It’s difficult not to want to make all of them.
Heat the oven to 425 degrees.
Roast the poblano chiles over high heat on a rack on your stove-top burner. When the skin is charred all over, place the peppers in a paper bag. Leave them for about 10 minutes, then remove and peel the skin -- do not rinse. Discard the stem and seeds, and chop the peppers coarsely. Set aside.
Prepare the pumpkins: In a small saucepan, melt 2 tablespoons butter over low heat. Remove from the heat and set aside. Cut the top quarter off of each of the 12 pumpkins, as if you are making jack-o'-lanterns, but make the hole wide enough for the pumpkin to work as a soup bowl. With a spoon, clean out, then discard the seeds and pulp. Save the stemmed tops; these will work as “lids.” Lightly brush the melted butter onto the inside of each pumpkin and the underside of each top. Lightly season the inside of each pumpkin and the underside of each top with salt and pepper.
Place the pumpkins cut-side up on a parchment-lined baking sheet. Place the pumpkin lids cut-side down on the same sheet, with the lids in the middle of the sheet (they’ll cook quicker). You may need to do this in two batches. Bake for 25 to 30 minutes, just until the centers are slightly softened and the skins are golden. Do not overbake the pumpkins or they will not support the soup. Set aside.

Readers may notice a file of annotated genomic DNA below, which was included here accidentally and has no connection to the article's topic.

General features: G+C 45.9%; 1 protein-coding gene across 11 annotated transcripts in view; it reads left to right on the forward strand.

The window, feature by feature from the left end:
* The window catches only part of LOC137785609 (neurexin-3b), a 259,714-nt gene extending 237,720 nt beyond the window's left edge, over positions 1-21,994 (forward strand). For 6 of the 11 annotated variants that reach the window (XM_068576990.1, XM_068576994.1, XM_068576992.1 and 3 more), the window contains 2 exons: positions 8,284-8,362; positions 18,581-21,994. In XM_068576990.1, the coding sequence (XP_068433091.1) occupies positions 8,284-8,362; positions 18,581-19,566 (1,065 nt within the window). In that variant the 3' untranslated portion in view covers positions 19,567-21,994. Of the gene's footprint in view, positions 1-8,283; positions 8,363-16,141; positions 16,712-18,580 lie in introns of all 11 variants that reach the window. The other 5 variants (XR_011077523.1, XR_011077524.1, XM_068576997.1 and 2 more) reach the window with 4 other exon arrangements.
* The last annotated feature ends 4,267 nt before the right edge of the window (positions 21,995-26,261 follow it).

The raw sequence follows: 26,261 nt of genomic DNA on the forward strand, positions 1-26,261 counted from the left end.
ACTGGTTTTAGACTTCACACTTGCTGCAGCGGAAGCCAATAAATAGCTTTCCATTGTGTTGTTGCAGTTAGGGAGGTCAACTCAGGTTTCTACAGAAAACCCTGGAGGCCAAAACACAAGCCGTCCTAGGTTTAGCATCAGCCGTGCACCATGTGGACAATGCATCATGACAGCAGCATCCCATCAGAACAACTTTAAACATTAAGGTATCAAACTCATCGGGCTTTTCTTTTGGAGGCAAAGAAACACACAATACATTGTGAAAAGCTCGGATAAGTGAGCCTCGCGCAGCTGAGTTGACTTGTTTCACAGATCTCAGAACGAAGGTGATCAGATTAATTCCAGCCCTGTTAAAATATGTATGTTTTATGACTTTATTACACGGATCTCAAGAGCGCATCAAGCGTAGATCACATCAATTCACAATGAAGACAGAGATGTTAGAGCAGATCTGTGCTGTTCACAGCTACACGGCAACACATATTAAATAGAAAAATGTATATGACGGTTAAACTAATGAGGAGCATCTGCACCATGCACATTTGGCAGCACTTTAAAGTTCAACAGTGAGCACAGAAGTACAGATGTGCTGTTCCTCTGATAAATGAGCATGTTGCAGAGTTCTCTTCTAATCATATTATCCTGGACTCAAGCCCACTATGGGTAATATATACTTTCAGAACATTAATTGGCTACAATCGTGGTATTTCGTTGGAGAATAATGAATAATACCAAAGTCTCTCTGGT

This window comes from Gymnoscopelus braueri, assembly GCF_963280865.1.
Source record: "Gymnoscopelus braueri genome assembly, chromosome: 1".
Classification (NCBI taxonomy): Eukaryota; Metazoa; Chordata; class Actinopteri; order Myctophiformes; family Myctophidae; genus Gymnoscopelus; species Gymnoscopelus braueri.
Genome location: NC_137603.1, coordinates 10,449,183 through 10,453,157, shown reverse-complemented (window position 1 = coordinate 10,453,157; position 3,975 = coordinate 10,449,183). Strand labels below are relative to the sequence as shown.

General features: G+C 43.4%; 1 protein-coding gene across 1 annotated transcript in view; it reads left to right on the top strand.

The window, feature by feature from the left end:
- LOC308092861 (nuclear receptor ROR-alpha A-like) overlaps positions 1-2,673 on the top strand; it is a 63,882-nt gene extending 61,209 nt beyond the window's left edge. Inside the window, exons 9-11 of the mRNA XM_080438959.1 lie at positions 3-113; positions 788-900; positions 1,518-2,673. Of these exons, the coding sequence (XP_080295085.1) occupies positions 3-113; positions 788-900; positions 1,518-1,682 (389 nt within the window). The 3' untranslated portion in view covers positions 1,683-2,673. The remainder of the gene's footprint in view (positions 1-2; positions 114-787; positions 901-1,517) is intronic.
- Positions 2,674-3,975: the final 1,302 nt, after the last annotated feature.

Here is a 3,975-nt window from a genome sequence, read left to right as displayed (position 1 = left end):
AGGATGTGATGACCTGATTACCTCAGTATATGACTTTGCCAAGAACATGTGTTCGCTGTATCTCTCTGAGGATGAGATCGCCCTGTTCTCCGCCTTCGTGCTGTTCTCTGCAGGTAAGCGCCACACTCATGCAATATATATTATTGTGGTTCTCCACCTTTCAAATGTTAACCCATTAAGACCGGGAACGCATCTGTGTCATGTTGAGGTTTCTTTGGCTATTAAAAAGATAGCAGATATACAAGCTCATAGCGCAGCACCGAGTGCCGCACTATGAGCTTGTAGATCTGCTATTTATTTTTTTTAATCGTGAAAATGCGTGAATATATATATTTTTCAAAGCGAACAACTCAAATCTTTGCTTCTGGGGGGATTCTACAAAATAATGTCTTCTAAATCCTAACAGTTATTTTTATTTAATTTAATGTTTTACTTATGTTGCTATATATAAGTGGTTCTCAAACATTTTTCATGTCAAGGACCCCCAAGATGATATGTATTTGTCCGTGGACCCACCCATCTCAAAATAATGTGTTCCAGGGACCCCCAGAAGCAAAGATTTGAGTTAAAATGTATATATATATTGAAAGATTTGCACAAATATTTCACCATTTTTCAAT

Cut the 5 pounds of pumpkin, unpeeled, into about 1-inch pieces, discarding the seeds, pulp and stem. Set aside.
Place the bacon and remaining 2 tablespoons butter in a large, heavy-bottom stockpot over medium heat. Cook the bacon, stirring occasionally until it just begins to crisp, about 6 to 8 minutes. Add the onion, and continue cooking until the onion just begins to caramelize, an additional 12 to 15 minutes. Add the diced chiles, stirring to combine. Add the wine and scrape all the cooked bits from the bottom of the pan and cook until almost all of the wine is absorbed. Stir in the pumpkin, and then add 6 cups of the broth. Add 2 teaspoons salt, one-half teaspoon pepper, the paprika, chile powder and one-fourth cup maple syrup. Adjust the heat so the soup comes to a low but steady simmer. Cover and cook, stirring occasionally, until the pumpkin is very soft and tender, about 45 minutes to an hour.
Remove the soup from the heat and puree in a blender, food processor, or with an immersion blender. Place the soup back in the pot over low heat and stir in the cream. If the soup is too thick, add up to a cup of the reserved broth. Taste and adjust the seasoning with more of less of the remaining maple syrup, if needed, (depending on the sweetness of the pumpkins) and a few dashes of Tabasco. Remove the soup from heat.
Pour the soup into each of the small pumpkins, and garnish each serving with a little of the sliced green onion. Serve immediately.